Solar Physics

, Volume 289, Issue 1, pp 279–288

Eruption of a Bifurcated Solar Filament


DOI: 10.1007/s11207-013-0349-x

Cite this article as:
Zhu, C. & Alexander, D. Sol Phys (2014) 289: 279. doi:10.1007/s11207-013-0349-x


We study the partial eruption of a solar filament observed by the Solar Dynamics Observatory (SDO) and the Solar TErrestrial RElations Observatory-Ahead (STEREO-A) spacecraft on 9 May 2012. This filament was located in Active Region NOAA 11475 and consisted of two distinct branches, separated in height above the active region’s primary polarity-inversion line. For two days prior to the filament eruption, several threads of filament material were observed to connect the lower branch to the upper branch with evidence of a transfer of mass along them. The eruption commenced as a slow rise of the upper branch that began at 9 May 2012 23:40 UT, with the main eruption occurring half an hour later, producing a coronal mass ejection (CME). During the eruption, the upper branch was observed to rotate approximately 120 degrees in a counter-clockwise direction. We suggest that the mass transfer events also comprised a transfer of magnetic flux that led the upper branch of the filament to lose equilibrium as a result of a helical kink instability or torus instability.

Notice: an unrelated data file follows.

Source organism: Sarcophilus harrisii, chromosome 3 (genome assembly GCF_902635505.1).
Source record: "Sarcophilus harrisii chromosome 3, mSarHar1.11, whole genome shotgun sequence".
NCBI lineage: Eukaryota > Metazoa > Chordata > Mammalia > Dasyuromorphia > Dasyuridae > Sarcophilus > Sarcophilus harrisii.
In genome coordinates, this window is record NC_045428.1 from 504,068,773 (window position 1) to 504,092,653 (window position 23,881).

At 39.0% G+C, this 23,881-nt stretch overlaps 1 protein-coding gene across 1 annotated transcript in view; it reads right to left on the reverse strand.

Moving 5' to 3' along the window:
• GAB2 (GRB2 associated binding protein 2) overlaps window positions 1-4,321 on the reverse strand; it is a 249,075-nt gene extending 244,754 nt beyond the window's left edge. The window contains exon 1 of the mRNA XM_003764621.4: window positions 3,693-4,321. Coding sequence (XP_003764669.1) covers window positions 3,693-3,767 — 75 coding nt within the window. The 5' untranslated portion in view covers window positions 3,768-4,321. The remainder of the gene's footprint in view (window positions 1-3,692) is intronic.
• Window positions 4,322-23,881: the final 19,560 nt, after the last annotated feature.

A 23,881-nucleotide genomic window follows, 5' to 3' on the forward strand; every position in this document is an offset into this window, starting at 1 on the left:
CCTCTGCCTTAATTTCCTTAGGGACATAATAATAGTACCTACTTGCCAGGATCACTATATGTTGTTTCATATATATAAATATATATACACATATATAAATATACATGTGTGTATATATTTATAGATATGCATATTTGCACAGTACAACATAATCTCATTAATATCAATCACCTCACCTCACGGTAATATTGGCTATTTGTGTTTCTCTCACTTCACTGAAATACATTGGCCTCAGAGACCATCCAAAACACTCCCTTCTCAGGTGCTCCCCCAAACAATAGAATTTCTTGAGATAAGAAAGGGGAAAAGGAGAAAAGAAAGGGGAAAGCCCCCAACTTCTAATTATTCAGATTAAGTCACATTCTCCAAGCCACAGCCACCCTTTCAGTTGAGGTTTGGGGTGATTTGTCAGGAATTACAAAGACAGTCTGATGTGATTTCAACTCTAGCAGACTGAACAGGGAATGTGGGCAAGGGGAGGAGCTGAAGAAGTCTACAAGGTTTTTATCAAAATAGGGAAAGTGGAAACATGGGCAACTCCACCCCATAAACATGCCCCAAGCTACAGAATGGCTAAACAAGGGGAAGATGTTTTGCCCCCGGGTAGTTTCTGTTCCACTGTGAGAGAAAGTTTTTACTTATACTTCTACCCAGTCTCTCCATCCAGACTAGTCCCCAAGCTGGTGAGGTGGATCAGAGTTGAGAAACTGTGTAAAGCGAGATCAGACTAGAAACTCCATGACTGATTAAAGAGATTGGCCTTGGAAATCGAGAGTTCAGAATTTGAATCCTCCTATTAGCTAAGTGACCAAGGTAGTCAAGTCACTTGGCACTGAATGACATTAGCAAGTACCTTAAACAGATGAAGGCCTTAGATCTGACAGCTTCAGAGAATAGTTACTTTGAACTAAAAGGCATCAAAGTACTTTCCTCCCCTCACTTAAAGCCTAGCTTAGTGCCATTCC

Active regions, magnetic fields Prominences, dynamics Instabilities 

Copyright information

© Springer Science+Business Media Dordrecht 2013

Authors and Affiliations

  1. 1.Department of Physics and AstronomyRice UniversityHoustonUSA

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